Because it's what they had at the time and it's what the astronauts were flying. Only one of the NASA F/A18's is actually a two seater:
The aircraft were obtained from the U.S. Navy between 1984 and 1991.
One has a two-seat cockpit while the others are single-seat aircraft.
NASA research support aircraft are commonly called chase planes and
fill the role of escort aircraft during research missions.
Their main purpose is to keep an eye out for external issues with the carrier. This podcast covers most of the nitty gritty details of that operation.
Chase pilots are in constant radio contact with research pilots and
serve as an "extra set of eyes" to help maintain total flight safety
during specific tests and maneuvers. They monitor certain events for
the research pilot and are an important safety feature on all research
As for why they have them:
NASA has a long history of using high performance jet trainers to keep the astronauts sharp. Since many of the older generation of shuttle pilots came out of the Navy or were test pilots, choosing former Navy aircraft is only logical. For much of the Apollo era as well as the shuttle era they actually used T-38's for training and keeping the astronauts current. NASA likes high performance, safe, simple jets for astronaut training as there are things you encounter actually flying that you just don't in the simulator.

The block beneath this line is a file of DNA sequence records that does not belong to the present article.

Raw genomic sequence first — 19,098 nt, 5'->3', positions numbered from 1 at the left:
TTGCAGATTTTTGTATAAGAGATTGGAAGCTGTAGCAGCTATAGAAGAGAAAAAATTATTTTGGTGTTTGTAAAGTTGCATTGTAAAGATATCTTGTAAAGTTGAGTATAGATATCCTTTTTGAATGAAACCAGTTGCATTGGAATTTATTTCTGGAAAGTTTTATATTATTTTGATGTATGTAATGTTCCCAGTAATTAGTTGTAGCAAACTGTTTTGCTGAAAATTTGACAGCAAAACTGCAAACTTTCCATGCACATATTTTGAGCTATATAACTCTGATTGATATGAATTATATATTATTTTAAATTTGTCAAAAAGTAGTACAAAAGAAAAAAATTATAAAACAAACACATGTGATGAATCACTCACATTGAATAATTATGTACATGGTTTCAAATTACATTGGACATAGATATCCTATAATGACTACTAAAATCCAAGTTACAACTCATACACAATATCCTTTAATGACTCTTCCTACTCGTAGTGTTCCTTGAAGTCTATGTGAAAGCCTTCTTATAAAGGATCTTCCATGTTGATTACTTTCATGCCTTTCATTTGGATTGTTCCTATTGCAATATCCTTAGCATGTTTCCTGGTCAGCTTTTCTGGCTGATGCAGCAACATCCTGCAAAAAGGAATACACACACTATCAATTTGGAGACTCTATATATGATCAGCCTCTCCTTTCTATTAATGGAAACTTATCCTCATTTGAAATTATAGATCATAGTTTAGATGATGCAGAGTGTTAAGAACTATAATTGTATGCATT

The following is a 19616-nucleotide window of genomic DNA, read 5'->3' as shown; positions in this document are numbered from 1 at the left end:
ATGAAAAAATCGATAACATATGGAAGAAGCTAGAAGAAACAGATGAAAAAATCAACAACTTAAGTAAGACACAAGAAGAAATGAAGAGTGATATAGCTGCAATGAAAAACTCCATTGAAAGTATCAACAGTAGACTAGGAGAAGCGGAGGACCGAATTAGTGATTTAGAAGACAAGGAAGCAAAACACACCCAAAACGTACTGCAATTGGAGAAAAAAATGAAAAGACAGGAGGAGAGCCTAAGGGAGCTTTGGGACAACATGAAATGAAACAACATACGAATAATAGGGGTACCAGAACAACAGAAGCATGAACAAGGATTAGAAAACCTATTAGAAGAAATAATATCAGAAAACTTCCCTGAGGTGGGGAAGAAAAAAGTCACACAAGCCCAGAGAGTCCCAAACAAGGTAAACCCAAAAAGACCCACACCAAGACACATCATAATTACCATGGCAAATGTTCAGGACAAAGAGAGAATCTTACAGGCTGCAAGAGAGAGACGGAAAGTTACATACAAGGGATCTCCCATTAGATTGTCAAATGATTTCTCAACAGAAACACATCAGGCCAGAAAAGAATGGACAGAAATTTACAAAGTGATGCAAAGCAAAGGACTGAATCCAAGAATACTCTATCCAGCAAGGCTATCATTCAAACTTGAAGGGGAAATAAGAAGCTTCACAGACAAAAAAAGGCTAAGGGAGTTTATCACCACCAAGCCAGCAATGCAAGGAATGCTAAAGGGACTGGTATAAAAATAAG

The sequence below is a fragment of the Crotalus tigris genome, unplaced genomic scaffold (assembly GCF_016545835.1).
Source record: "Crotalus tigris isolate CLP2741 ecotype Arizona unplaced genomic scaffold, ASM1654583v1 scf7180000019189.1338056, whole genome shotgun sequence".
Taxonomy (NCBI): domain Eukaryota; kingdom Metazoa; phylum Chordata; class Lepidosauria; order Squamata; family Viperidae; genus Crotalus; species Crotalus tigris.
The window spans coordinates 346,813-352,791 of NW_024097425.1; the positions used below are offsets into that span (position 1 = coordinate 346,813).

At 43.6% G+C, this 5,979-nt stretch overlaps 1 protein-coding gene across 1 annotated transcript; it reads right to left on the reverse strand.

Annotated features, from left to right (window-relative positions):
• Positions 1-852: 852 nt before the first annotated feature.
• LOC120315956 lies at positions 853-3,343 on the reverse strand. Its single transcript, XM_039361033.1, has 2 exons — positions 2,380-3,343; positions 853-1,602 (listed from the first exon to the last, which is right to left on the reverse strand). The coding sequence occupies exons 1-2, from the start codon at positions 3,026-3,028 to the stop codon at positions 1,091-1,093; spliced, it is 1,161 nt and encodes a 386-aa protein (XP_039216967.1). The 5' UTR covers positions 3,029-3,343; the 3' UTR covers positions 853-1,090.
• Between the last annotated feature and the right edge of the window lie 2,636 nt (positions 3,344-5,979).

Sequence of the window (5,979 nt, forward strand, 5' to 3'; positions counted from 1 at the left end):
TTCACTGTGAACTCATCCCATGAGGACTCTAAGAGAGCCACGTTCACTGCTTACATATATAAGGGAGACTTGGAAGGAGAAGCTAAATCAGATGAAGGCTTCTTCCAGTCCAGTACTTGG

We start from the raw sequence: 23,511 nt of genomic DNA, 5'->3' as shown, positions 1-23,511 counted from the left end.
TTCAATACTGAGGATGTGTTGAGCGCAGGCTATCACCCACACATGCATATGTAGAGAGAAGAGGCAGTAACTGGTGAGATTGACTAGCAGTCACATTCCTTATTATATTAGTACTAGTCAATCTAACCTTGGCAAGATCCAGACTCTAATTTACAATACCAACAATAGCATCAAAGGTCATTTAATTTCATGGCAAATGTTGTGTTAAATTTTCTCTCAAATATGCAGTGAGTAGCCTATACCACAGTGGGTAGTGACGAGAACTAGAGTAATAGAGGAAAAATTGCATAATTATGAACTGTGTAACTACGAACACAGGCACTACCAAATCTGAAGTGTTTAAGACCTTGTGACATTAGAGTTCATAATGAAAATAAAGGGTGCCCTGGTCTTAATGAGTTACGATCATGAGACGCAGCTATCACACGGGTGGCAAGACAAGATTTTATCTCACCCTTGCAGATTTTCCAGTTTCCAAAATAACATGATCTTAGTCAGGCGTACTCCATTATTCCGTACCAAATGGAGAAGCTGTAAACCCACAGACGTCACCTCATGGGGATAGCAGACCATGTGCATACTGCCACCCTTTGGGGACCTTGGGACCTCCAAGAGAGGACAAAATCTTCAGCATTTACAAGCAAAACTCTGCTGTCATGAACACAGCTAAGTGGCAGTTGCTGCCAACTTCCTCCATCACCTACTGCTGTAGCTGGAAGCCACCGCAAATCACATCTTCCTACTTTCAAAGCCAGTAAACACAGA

"It's actually our most important training that we do as astronauts,"
said Terry Virts, who flew as the pilot of STS-130 aboard shuttle
Endeavour. "It’s the one place where we're not in a simulator. It's
real flying and if you make a mistake, you can get hurt or break
something or run out of gas. There are a lot of things that happen
real-world in a T-38 that don't happen in the simulator."
The actual shuttle trainer is a GII that flies with the gear down, full flaps, and thrust reversers to simulate the descent of the shuttle.